Eating our way to lower health costs
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America spends more money on healthcare than any other nation – about 17 percent of the country's entire economic output.

Most of that money goes towards treating chronic diseases like cancer, heart disease and diabetes. Eighty-six cents of every dollar America spends on healthcare can be traced back to chronic disease.

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Short of curing these chronic diseases altogether — a tall order — effective ways of reducing the costs they impose have been hard to come by. But there's one that's been hiding in plain sight for years — and that's simply prescribing better nutrition for patients.

Poor nutrition exacerbates chronic illness and that drives up health costs. According to a new study published in the scientific journal PLOS ONE, malnutrition associated with just eight common chronic diseases costs our medical system $15.5 billion a year, in direct medical costs alone.

Clinically speaking, people who are malnourished simply aren't getting the nutrients their bodies need to function properly. It's especially common among people over 65 years old. Up to one in two older adults are malnourished or at-risk of malnutrition upon admission to the hospital. Yet, malnutrition too often goes undetected and untreated.

On the other hand, when hospitals do emphasize the value of nutrition, the results are promising. One recent study, published in the Journal of Nursing Care Quality, found that the Cleveland Clinic's Akron General Medical Center was able to reduce the length of stays, readmissions, and costs of care after implementing a malnutrition protocol.

So, why is there this gap in malnutrition care?

One reason is that the healthcare system does not have a standard approach to dealing with malnutrition. This needs to change. Policymakers have a role by encouraging Medicare and other programs to look at how they can incentivize standardizing malnutrition care as a way to improve outcomes for patients and save the health sector money in the process.  

In healthcare policy, a lot of time is spent discussing the importance of quality and paying for value, and malnutrition care needs to be part of that discussion.

It is important to remember the impact – especially on older adults - of not addressing this issue. Left untreated, malnutrition compounds the unique health problems faced by seniors. As adults age, they naturally lose muscle mass — the component of their bodies that enables them to heal quickly, fight infection, and perform basic tasks. Malnutrition accelerates this loss of muscle mass and weakens the body's immune system which leaves them vulnerable to falls and illnesses.

In many cases, patients aren't even aware that they're malnourished. Seniors and their families tend to see the signs of malnutrition — weight loss, fatigue, or a lack of appetite — as the natural progression of growing old. Consequently, many malnourished seniors never mention their symptoms to their physicians.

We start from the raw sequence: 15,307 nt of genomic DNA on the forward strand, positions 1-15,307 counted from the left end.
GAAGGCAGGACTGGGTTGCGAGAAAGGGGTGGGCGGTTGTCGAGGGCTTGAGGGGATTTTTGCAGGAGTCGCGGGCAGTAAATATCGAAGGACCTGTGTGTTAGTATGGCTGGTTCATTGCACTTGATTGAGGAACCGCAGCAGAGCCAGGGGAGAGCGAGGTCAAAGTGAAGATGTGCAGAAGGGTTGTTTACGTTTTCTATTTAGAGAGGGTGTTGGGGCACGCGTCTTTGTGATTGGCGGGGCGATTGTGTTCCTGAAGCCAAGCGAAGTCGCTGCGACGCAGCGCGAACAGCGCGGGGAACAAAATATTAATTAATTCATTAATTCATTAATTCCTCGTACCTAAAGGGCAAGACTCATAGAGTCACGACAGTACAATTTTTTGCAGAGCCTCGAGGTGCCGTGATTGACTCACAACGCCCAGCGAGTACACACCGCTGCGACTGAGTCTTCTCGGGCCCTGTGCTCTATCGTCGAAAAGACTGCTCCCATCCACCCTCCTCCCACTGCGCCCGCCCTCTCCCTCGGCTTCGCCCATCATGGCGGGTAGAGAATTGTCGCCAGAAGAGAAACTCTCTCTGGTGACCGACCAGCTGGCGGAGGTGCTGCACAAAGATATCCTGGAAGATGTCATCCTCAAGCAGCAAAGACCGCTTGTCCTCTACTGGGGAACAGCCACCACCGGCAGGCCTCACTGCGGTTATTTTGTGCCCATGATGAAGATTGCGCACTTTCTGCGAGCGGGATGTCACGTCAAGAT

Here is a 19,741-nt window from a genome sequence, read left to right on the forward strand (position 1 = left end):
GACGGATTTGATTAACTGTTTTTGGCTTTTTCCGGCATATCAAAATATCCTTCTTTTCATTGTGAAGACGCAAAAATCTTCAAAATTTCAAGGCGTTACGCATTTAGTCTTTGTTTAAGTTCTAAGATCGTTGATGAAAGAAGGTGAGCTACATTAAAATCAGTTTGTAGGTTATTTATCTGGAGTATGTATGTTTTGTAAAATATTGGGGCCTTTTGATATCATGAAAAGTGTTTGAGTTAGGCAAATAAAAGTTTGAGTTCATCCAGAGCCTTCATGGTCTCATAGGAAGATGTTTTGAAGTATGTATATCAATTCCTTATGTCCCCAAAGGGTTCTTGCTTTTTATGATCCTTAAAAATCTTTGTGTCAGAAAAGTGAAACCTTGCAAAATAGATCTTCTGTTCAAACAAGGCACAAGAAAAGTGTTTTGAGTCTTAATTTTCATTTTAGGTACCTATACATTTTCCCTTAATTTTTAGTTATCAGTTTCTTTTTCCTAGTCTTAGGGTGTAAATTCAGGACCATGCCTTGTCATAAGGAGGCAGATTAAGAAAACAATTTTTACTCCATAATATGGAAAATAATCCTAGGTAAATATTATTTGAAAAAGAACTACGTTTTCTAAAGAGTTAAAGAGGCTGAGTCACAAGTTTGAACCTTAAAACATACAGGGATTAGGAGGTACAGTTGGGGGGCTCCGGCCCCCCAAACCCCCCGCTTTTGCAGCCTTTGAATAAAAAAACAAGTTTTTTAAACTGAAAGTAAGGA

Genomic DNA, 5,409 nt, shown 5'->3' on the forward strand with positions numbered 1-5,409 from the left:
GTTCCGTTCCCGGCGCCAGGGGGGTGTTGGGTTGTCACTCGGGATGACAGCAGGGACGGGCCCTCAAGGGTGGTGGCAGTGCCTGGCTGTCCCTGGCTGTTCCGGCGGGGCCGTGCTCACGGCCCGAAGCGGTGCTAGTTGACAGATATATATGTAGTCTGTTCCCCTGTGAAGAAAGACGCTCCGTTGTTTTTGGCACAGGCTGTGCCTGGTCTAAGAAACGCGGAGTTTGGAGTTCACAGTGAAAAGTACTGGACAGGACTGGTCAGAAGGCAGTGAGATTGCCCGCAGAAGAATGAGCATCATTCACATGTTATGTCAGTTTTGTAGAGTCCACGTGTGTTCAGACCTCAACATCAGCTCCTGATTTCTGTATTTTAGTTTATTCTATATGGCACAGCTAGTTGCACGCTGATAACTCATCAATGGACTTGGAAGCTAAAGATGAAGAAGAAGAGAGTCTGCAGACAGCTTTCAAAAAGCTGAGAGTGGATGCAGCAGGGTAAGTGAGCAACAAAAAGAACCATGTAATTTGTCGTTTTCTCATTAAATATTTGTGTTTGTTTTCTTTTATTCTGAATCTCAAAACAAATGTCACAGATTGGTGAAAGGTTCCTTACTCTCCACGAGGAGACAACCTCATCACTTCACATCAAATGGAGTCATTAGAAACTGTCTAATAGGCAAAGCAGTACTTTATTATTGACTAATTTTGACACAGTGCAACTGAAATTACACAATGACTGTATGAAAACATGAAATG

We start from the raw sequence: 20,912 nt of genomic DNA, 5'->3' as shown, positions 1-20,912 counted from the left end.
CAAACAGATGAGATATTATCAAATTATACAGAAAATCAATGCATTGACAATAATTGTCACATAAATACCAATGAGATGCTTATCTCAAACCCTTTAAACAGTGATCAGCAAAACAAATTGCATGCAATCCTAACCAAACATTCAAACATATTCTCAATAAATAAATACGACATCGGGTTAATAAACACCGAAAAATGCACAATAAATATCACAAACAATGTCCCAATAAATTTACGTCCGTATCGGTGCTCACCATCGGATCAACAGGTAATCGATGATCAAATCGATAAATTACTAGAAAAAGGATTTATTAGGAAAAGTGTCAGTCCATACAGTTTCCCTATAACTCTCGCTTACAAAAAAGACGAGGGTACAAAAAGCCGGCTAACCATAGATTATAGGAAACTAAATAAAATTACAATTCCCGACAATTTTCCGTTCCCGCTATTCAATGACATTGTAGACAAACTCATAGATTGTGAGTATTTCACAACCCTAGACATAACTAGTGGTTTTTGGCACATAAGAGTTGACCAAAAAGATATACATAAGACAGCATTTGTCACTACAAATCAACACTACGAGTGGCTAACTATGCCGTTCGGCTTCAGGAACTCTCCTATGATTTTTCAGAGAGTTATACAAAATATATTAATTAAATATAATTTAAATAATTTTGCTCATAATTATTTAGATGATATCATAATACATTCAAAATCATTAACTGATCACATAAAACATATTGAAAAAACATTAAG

Older adults may intuitively know that not eating enough — or not eating healthy and varied foods — puts them at risk of being diagnosed with malnutrition.  But they may not think about how such a diagnosis can threaten their health and ability to live independently.

Physicians, meanwhile, rarely screen for weight loss or poor appetite, focusing instead on primary conditions, like heart disease or diabetes.

This dynamic of both patients and physicians focusing on more acute concerns is unlikely to change without systemic action, such as new policies that raise awareness and provide new tools to physicians and healthcare providers to address malnutrition.

A promising proposal for policymakers to consider comes from the DefeatMalnutrition.Today coalition — a group of over 40 healthcare and older adult organizations. The coalition recommends that nutrition be recognized as a new "vital sign" – just like blood pressure or pulse rate – and that the Centers for Medicare and Medicaid Services adopt measures of quality care for malnutrition in value-based payment programs.  

Measures like these are highly effective and provide a proven return on investment.

Identifying and treating patients for malnutrition may sound simplistic, but it would represent a radical improvement in the way the U.S. healthcare system currently addresses the condition. Doing so would substantially reduce our nation's healthcare costs — and improve the quality of life for millions of people.

Dr. Scott Goates, PhD., M.S., is a health economist in Abbott’s nutrition division. His work involves the design and execution of clinical and observational studies on the health and economic value of nutrition. Prior to joining Abbott, Dr. Goates worked as a health economist in the Office of the Associate Director for Policy at the Centers for Disease Control and Prevention.  Dr. Goates holds a PhD. in Economics and a Masters in Statistics from Washington State University.